Where you cannot compute the N'th result prior to computing the (N-1)'th result. There are many other coding conditions that are sensitive to sequence of operations.

Counter example

Res(N) = Expression(Res(N+1))

Where you must use the Old value of the next cell in the output array. In this case you do not want a different thread to compute the next value of Res(N+1) prior to you using its old value. In this circumstance you can create a 2nd result array such as ResNew to hold the new results while Resmaintains the old results

call Initialize(Res)
while(.not. Done)
DO I=1,Icount
ResNew(i) = fn(Res,I,...)
Res = ResNew
end while

Depending on the complexity of the code the Thread Checker might not be able to detect the Temporal dependency. You, being familar with the code, should know of these issues.

Jim Dempsey

Tim & Jim especially - many thanks for the detailed explanations. They are helping a lot.

Two brief specific questions from my posts last night:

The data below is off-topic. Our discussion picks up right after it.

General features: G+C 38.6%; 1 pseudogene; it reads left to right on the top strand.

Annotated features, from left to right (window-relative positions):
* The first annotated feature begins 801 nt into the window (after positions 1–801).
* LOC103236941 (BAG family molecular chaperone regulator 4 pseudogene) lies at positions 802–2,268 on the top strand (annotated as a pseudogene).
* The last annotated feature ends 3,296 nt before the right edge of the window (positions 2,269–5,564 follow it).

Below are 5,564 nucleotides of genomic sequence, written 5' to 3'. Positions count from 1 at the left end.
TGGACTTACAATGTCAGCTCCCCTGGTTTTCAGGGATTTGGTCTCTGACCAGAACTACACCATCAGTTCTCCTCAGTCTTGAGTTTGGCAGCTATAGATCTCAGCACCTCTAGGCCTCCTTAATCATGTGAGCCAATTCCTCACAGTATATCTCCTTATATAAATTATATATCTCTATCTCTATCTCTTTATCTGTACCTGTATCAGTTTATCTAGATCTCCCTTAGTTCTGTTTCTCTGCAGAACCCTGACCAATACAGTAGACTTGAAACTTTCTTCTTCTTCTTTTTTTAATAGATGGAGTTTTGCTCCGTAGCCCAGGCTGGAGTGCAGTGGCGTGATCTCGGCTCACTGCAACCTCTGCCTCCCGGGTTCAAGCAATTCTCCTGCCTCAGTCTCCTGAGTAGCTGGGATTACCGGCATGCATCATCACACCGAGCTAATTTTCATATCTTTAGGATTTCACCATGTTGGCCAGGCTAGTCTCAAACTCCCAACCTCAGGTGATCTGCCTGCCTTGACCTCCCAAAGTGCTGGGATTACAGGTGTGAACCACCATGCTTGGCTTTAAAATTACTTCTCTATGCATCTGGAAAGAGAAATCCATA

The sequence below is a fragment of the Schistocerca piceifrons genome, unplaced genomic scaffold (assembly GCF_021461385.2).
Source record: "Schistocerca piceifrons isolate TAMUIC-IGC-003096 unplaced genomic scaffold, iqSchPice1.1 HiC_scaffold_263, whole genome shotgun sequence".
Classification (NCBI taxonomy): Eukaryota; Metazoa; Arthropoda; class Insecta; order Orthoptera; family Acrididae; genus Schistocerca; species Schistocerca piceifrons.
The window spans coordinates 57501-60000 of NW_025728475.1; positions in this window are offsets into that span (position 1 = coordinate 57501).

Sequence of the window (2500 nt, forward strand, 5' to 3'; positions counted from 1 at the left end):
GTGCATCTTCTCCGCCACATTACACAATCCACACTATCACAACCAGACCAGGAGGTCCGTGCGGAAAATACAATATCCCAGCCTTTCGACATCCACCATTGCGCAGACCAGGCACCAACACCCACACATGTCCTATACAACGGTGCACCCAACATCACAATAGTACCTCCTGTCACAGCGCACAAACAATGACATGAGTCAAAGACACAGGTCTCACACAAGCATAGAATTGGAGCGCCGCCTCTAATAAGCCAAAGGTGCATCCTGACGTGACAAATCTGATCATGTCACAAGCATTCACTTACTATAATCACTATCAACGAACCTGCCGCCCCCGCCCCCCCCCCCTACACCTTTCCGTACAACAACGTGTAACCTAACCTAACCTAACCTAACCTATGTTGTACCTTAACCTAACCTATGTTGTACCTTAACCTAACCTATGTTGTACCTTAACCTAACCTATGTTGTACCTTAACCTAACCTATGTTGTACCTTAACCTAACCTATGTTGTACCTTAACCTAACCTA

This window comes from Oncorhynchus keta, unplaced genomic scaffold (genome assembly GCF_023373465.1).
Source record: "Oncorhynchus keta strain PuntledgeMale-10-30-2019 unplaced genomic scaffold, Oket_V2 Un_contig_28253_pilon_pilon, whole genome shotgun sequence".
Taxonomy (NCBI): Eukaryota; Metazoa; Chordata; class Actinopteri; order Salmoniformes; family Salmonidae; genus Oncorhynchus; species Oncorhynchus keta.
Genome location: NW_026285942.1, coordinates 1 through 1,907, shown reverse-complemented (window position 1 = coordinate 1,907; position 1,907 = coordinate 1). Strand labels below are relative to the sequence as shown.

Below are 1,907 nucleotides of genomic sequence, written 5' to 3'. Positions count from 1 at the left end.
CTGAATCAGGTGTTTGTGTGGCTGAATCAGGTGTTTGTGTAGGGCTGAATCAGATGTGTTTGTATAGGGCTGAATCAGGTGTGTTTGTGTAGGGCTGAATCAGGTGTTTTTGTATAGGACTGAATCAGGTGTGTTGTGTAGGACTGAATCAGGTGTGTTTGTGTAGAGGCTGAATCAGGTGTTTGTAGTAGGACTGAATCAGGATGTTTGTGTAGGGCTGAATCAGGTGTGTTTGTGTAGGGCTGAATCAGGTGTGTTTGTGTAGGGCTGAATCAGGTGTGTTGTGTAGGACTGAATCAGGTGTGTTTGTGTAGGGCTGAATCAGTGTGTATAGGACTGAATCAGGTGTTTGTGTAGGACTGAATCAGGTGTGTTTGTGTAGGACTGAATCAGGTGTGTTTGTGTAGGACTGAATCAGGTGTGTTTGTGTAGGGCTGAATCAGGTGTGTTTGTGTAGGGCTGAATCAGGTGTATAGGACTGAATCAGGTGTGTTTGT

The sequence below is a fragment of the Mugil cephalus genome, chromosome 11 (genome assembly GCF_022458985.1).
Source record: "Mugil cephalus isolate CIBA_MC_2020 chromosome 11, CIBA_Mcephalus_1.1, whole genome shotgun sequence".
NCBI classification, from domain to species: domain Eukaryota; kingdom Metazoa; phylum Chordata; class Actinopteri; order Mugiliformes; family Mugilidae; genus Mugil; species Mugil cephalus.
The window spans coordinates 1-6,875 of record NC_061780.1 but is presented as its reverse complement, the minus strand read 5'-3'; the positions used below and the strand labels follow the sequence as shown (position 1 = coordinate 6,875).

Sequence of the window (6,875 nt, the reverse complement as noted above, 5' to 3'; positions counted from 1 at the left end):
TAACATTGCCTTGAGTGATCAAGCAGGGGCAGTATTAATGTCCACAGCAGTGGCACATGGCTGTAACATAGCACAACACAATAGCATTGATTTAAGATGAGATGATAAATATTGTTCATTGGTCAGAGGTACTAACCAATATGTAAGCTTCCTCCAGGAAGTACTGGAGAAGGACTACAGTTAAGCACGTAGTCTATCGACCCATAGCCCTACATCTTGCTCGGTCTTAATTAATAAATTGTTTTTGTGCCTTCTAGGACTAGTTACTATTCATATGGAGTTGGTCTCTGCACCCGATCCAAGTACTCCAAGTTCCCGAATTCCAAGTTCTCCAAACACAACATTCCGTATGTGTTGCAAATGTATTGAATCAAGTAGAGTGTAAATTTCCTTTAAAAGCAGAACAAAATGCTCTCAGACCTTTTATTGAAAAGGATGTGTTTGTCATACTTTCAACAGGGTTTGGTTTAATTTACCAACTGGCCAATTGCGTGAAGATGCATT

+ Do I need to declare xFUNCTION private?
+ In my simplified code example, is Res(:,:) OK remaining SHARED?


Will review my code in the light of your comments shortly.

A couple of points I can clarify

1. Yes, elements of Res() will be updated by multiple threads. It is simple aggregation so the order that they are summed **should** have no impact (but yes, maybe I need to look at the precision issue - adding small bits to a large total ! I did not expect the total for the individual elements to be an issue, but I will review it more closely now).

2. There is no temporal dependency in Res()

3. I am certain there are no runtime system library calls in the parallel loop or the function called. Certainly no READ, WRITE, ALLOCATE, LOG, or RANDOM type stuff. Just simple add, subtract, multiply & divide, if & DO.

Have NUM_THREADS(1) case running now but it will be an hour or so before it finishes. CPU usage is ~25% so appears to be working correctly.

This has made me look more closely at the function which obviously consumes a significant chunk of the CPU time. It is a simple interpolation routine but its a generic one I use elsewhere. I now realise some of the generality is not required in this instance (sequence interpolated in this case always monotonically increases), so I have now written a specifc version with some of the code culled. Looking at the current progress of the NUM_THREADS(1) case it may be providing a c. 12% saving overall.